Retail Competition and Consumer Choice, 2002-2004

Principal Investigators:  

Clarke, I., Lancaster University. Management School. Department of Marketing.

Jackson, P., University of Sheffield. Department of Geography.  

Hallsworth, A., Manchester Metropolitan University. Business School. Department of Retailing and Marketing.

Study Number: 5049


"What do you like about supermarket xxxx?  There's so much variety and its always fresh

It has nothing to do with the store, with the ambience?  It's a nice friendly atmosphere in the store but I like it because there's so much to choose from and they - for instance last week I went and they didn't have the packets of 24 rolls so I said to the baker have you got those 24 rolls and he said not for a half hour and he said give me two 12 packs off the shelf and I'll put them in the 24 pack for you.

Can you see a difference in your shopping when you compare it with many years ago when you started  Moneywise. If I'm really skint and that xxx yeah, there's more variety now, you haven't got the plain basics, you can choose - variety is much better.

You have more variety so you spend more money?  Yes of course"  (Interview 06)


This study addresses the implications of the growth in concentration in food retailing in the UK with reference to its impact on consumer choice.

The main reference point is the UK Competition Commission (2000) conclusion that the degree to which consumers will have adequate choice will depend on local circumstances.

Research is carried out by exploring changing retail provision between 1980 and 2002 in an 'average' situation (Portsmouth).

The study combines extensive, large-scale surveys of shopping behaviour with qualitative studies in order to provide a richer understanding of different households' uses and experiences of local retail provision.  


cookpotThe research consisted of four consecutive stages.

Phase I consisted of 2,500 interviews, which were conducted at the main food stores in the study area. In Phase II, 2,150 at-home questionnaires were distributed to homes in four contrasting neighbourhoods. Phase III focused on the exploration of particular aspects of retail choice through four focus groups in each of the contrasting neighbourhoods.

Finally, in Phase IV, in-depth qualitative household research was carried out using a combination of householder shopping diaries, accompanied shopping trips, household interviews and kitchen visits.  

Archive resources - digitised shopping trip and kitchen visit transcripts

grape bowlFrom the gathered data, the second shopping trip and kitchen visits have been anonymised and archived.

This includes the following digitised material: eight shopping trip transcripts, eight kitchen visit transcripts, and eight summaries of the first shopping trip and shopping diary of each participant.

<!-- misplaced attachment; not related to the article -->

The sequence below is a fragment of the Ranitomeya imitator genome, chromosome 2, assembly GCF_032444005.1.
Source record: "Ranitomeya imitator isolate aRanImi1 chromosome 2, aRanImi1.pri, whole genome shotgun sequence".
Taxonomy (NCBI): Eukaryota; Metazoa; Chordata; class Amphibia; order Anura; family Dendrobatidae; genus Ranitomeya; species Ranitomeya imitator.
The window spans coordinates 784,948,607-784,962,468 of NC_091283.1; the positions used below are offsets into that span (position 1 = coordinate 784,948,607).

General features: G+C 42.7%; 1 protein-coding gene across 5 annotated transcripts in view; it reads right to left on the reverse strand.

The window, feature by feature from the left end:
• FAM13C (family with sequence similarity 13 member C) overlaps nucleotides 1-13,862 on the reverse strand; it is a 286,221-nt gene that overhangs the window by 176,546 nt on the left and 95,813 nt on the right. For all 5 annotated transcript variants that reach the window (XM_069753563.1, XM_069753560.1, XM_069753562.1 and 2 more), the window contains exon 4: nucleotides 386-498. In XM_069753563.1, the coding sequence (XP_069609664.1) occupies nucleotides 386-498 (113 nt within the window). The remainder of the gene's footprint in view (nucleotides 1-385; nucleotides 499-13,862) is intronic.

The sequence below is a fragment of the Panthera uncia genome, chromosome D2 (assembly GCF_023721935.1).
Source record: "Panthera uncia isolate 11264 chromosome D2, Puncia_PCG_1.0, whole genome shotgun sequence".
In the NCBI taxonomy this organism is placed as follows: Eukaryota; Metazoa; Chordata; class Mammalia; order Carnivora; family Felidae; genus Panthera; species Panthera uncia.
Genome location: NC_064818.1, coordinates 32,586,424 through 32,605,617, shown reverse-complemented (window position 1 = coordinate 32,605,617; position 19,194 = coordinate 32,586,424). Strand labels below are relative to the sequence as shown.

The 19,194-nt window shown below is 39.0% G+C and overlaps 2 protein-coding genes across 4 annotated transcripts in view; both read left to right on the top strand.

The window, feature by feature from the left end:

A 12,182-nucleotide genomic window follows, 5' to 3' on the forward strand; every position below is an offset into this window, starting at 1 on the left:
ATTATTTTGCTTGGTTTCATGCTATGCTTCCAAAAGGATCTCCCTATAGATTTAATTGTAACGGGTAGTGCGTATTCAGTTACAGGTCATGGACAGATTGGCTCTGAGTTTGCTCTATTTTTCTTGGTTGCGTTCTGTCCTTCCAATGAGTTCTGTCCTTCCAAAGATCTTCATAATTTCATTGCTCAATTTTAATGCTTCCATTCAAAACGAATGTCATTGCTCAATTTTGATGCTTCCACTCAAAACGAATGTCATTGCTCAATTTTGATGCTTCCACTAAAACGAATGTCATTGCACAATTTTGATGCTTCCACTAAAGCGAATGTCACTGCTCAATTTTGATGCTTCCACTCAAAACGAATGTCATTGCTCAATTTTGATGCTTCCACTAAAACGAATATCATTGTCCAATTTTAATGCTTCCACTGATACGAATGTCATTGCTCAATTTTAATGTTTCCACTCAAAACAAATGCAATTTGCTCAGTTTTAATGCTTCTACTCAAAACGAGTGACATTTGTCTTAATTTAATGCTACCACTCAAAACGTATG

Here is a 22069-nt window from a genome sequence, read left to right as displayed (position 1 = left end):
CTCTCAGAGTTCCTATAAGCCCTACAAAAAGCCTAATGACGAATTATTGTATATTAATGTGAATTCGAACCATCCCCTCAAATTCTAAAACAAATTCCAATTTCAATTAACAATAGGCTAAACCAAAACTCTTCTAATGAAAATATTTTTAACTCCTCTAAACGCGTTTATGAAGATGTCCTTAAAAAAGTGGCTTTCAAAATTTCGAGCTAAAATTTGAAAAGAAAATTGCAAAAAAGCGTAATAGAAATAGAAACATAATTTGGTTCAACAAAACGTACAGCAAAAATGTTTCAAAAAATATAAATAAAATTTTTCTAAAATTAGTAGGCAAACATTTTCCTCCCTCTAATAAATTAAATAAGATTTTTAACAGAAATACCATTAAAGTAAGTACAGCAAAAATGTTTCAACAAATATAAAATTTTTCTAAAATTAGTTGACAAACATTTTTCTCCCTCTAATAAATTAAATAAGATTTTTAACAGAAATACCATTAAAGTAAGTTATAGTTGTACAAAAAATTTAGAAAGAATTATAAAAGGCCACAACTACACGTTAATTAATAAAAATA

The material is available for download from Discover.

User documentation

User documentation for Retail Competition and Consumer Choice, 2002-2004 can be downloaded in PDF format from the Discover record page available here:

Publications and other resources

Clarke, I., et al. (2003) 'Real choice in food grocery shopping' in Britain, The European Retail Digest, Oxford Institute of Retail Management, 39:7-13.

Clarke, I., et al. (2003) 'Real competition and consumer choice are located: experiencing long-term retail change' paper presented at Lancaster University, Sociology Department seminar series.

Jackson, P. (2003) Consumption and identity: how households choose, paper presented to the Working Group on Health and Low-Income Households, Sheffield, 14 July.

Kirkup, M., et al. (2003) Down my street: intra-suburban 'neighbourhood' perspectives on retail choice, paper presented at CIRM Manchester Metropolitan.

Clarke, I., et al. (2004) ''Real' choice is located: contextualising the 'food deserts' debate', special edition of International Journal of Retail and Distribution Management on 'Food Deserts', 32(2): 89-99.

Clarke, I., et al. (2004) 'Retail re-structuring and consumer choice 1: long-term local changes in consumer behaviour: Portsmouth, 1980-2002', paper presented at Association of American Geographers conference: 'Unpacking Retail: Globalization, Competition and Local Consumption', Philadelphia, 15-19 March.

Jackson, P., et al. (2004) 'Retail re-structuring and consumer choice 2: understanding consumer choice at the household level', paper also presented at Association of American Geographers conference: 'Unpacking Retail: Globalization, Competition and Local Consumption', Philadelphia, 15-19 March.

Hallsworth, A. (2004) 'Twenty years of retail change', paper presented at Institute of Directors/Pro-Manchester, Manchester, 26 February.

Retail Competition and Consumer Choice (2004), presented at Workshop for Business and Policy-makers, Canada House, 8 June. The report may also be downloaded free of charge from the Lancaster University website at

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